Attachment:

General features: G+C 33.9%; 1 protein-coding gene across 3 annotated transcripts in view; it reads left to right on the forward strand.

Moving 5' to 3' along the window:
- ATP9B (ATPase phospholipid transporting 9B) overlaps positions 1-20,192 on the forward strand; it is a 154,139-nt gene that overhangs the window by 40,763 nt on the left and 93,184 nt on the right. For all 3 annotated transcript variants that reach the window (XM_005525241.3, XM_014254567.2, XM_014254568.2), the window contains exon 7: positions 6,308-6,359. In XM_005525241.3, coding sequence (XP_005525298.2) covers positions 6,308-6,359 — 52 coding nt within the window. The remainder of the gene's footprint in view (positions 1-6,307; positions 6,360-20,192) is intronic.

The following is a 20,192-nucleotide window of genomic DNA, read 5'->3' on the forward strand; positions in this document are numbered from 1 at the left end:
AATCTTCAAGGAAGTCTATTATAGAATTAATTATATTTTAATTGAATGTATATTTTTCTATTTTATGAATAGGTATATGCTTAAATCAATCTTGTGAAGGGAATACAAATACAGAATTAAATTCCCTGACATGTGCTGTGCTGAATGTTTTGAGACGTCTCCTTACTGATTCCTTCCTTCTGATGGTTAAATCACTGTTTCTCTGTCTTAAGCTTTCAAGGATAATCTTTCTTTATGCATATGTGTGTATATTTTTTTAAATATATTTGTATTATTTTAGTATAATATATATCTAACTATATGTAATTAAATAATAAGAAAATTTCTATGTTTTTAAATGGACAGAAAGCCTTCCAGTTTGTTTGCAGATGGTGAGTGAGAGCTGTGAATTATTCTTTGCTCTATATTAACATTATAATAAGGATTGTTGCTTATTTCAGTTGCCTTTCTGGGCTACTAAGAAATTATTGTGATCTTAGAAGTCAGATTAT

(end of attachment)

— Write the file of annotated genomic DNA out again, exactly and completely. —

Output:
General features: G+C 33.9%; 1 protein-coding gene across 3 annotated transcripts in view; it reads left to right on the forward strand.

Moving 5' to 3' along the window:
- ATP9B (ATPase phospholipid transporting 9B) overlaps positions 1-20,192 on the forward strand; it is a 154,139-nt gene that overhangs the window by 40,763 nt on the left and 93,184 nt on the right. For all 3 annotated transcript variants that reach the window (XM_005525241.3, XM_014254567.2, XM_014254568.2), the window contains exon 7: positions 6,308-6,359. In XM_005525241.3, coding sequence (XP_005525298.2) covers positions 6,308-6,359 — 52 coding nt within the window. The remainder of the gene's footprint in view (positions 1-6,307; positions 6,360-20,192) is intronic.

The following is a 20,192-nucleotide window of genomic DNA, read 5'->3' on the forward strand; positions in this document are numbered from 1 at the left end:
AATCTTCAAGGAAGTCTATTATAGAATTAATTATATTTTAATTGAATGTATATTTTTCTATTTTATGAATAGGTATATGCTTAAATCAATCTTGTGAAGGGAATACAAATACAGAATTAAATTCCCTGACATGTGCTGTGCTGAATGTTTTGAGACGTCTCCTTACTGATTCCTTCCTTCTGATGGTTAAATCACTGTTTCTCTGTCTTAAGCTTTCAAGGATAATCTTTCTTTATGCATATGTGTGTATATTTTTTTAAATATATTTGTATTATTTTAGTATAATATATATCTAACTATATGTAATTAAATAATAAGAAAATTTCTATGTTTTTAAATGGACAGAAAGCCTTCCAGTTTGTTTGCAGATGGTGAGTGAGAGCTGTGAATTATTCTTTGCTCTATATTAACATTATAATAAGGATTGTTGCTTATTTCAGTTGCCTTTCTGGGCTACTAAGAAATTATTGTGATCTTAGAAGTCAGATTAT